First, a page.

We sat and drank fruit juice in the shade of a terrace improvised out of army camouflage. After Volodya left, I looked inside the hut. It was simply furnished. To my surprise there was hardly a book to be seen. On Igor's immaculately tidy desk there was a computer, and even an Internet connection. Thanks to Volodya, Igor said with a grin, they were producing a newspaper again - and they called it The Messenger, like the last one. This time they were distributing it free.
‘As you can see, they've gone, the possessions. It seems we had to lose everything. One more time. We had to learn how to live all over again. The dogs taught us to get up at dawn and go to bed when it got dark. At one point we even had to sell our books - even the English ones. Just to stay alive. We lived on buckwheat porridge for a month. It's funny - food was always something I'd taken for granted. Then we understood how little you need to live on. And how good it made us feel. So light and free!' Natasha's words spurted out like uncorked champagne.
‘If we'd stayed on in Novosibirsk we'd never have learned these things. Life was too easy. Yes, we were earning good money. We were living in this nice flat. We had everything a person could want. But there was nothing to do - nothing but drink kefir and listen to the air conditioning. Besides, it wasn't really honest, the money we were making there. Do you remember? Igor thought up this brilliant wheeze for advertising the houses the company was building. We set up this competition for children to draw My Dream House. We used the winners in our ad campaign. The paintings were wonderful. But it wasn't honest - it looked as if the company was really going to build those dream houses. Which couldn't have been further from the truth!
I was sleeping in a hut across the yard from theirs. As I went to bed I noticed an unopened crate of vodka bottles stashed under a table in the corner of the room. So Natasha was still drinking. How come she was looking so happy, so healthy, then? How come they were publishing The Messenger, but giving it away. How were they earning any money? Nothing quite added up.
However, I had cleared up an old mystery. Over supper I asked Igor and Natasha about those rumours running round Novosibirsk when I last visited them. Rumours of a leak at the plutonium factory near their flat. Were they right? Yes, it was a bad leak, they said. Natasha, who was marinated in alcohol, was unaffected. But Igor, who did not drink, suffered badly. His teeth fell out soon after my visit.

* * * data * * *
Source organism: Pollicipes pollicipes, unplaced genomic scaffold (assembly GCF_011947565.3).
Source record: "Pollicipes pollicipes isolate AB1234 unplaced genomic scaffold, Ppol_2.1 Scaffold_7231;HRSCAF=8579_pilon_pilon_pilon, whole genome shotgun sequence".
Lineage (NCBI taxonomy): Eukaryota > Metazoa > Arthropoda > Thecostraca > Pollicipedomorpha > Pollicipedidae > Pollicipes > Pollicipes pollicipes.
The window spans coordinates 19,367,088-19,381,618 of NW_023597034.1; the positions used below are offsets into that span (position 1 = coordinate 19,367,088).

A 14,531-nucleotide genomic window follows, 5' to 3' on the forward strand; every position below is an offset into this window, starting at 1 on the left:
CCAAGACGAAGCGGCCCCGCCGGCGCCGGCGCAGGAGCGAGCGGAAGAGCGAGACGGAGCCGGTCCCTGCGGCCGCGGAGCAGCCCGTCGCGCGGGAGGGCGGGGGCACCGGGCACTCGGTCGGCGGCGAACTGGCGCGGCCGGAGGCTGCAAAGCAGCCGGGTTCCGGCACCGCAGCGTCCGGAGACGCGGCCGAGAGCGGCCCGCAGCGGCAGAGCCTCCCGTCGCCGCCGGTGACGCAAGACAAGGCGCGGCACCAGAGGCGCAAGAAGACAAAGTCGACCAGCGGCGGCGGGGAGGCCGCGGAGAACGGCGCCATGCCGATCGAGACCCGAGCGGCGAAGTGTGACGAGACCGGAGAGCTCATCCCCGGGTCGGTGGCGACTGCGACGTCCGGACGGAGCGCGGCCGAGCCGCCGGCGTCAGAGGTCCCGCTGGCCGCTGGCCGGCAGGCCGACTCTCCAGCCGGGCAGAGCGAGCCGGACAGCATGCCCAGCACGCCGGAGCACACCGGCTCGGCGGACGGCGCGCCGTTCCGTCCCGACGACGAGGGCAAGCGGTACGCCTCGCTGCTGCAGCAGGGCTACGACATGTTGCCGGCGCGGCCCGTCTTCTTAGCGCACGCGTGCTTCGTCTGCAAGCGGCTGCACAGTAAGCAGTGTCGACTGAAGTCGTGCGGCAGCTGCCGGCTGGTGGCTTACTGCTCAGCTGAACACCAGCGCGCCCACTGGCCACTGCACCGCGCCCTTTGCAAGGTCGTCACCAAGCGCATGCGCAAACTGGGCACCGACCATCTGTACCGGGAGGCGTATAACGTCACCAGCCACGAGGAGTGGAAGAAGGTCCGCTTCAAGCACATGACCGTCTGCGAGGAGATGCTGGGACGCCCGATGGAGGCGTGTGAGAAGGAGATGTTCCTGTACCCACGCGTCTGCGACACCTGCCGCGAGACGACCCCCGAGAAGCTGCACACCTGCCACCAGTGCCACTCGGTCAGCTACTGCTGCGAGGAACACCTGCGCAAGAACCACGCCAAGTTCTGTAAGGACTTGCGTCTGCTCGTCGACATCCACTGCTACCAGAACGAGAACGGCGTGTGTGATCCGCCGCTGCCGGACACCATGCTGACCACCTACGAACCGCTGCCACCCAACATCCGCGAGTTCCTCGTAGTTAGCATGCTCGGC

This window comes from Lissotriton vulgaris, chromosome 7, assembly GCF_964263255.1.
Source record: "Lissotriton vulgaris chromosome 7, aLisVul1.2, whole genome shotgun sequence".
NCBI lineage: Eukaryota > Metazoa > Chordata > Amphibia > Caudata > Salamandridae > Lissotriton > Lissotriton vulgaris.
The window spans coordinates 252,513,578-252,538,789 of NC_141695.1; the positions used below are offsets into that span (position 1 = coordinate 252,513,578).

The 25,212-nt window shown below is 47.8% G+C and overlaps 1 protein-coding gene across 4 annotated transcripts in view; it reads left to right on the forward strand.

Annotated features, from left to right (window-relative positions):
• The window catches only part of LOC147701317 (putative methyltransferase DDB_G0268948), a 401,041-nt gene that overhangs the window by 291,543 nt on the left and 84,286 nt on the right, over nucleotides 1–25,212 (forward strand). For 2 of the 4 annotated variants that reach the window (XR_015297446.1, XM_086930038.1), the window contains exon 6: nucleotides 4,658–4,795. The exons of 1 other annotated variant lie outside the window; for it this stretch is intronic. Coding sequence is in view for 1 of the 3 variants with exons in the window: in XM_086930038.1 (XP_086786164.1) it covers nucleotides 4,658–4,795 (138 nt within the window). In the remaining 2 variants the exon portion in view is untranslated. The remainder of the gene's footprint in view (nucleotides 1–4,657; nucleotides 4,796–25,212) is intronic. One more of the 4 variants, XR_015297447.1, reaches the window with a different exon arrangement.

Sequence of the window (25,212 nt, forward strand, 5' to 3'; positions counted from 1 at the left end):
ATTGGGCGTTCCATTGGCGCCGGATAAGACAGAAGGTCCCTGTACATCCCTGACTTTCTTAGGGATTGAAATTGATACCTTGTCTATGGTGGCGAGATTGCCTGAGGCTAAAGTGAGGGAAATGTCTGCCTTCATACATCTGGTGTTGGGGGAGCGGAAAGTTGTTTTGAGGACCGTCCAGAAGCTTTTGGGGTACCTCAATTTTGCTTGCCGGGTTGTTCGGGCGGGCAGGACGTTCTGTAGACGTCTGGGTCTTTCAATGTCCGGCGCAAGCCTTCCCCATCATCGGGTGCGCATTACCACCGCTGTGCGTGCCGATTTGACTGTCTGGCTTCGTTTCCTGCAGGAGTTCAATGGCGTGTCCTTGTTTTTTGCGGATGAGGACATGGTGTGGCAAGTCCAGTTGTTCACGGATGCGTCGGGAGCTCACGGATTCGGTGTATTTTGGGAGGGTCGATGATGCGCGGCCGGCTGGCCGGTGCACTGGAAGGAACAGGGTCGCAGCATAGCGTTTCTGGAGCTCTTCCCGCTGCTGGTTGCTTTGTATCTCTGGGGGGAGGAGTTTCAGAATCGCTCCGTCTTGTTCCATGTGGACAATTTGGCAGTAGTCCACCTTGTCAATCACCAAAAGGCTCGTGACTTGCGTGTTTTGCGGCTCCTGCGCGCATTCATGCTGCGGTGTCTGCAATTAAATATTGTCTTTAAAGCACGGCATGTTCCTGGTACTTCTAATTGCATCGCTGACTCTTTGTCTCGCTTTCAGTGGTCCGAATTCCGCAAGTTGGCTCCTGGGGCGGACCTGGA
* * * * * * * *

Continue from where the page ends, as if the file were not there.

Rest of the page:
After I turned the light off the sound of digging started up, quite close by, in the next door garden. Now and then a torch flashed. On and on the digging went. What could they be doing, I wondered as I drifted off to sleep?
„Lost and Found in Russia" at openDemocracy Russia.
Other excerpts from Susan Richards's book can be found at:
Building Heaven or Hell
This second excerpt from Susan Richards' book Lost and Found in Russia follows the same characters, Natasha and Igor, to Siberia four years later, in 1997. What is it in Natasha's past that haunts her, pursuing her across Russia? A very odd clue emerges.
A visit to Marx
The first of three excerpts from a new book by openDemocracy Russia editor Susan Richards. Lost and Found in Russia tells the story of post-communist years through the lives of a group of idealistic young people in the heartland.
New book by openDemocracy Russia editor Susan Richards
‘A brilliant, poignant evocation of a society in transition.' Robert Service
‘Sheds a uniquely intimate light behind the facade of the new Russia.'Colin Thubron
‘A uniquely personal chronicle, and a testament to friendship.' Victoria Glendinning
‘Tells us more about the lethal tides of recent Russian history than years of newspaper reports.' Philip Marsden
The new year in Russia
Russia's new economy
Russian rights at the crossroads
Beyond the gastarbeiter: post-Soviet migration
Madeleine Reeves (Manchester University, UK) presents the other side of post-Soviet migration.
Russia's year of elections
Women, tradition and power in the North Caucasus
Privatizatsiya, twenty years on
Russian economy: trying to please people doesn’t help, Dmitry Travin
Privatisation, but no private property, Andrei Zaostrovtsev
Is corruption in Russia's DNA?, Pyotr Filippov
Russia’s crony capitalism: the swing of the pendulum, Vladimir Gelman
Russian reforms, twenty years on. Introduction to the series, Dmitry Travin
Russian economy: trying to please people doesn’t help, Dmitry Travin
Privatisation, but no private property, Andrei Zaostrovtsev
Is corruption in Russia's DNA?, Pyotr Filippov
Russia’s crony capitalism: the swing of the pendulum, Vladimir Gelman
Russian reforms, twenty years on. Introduction to the series, Dmitry Travin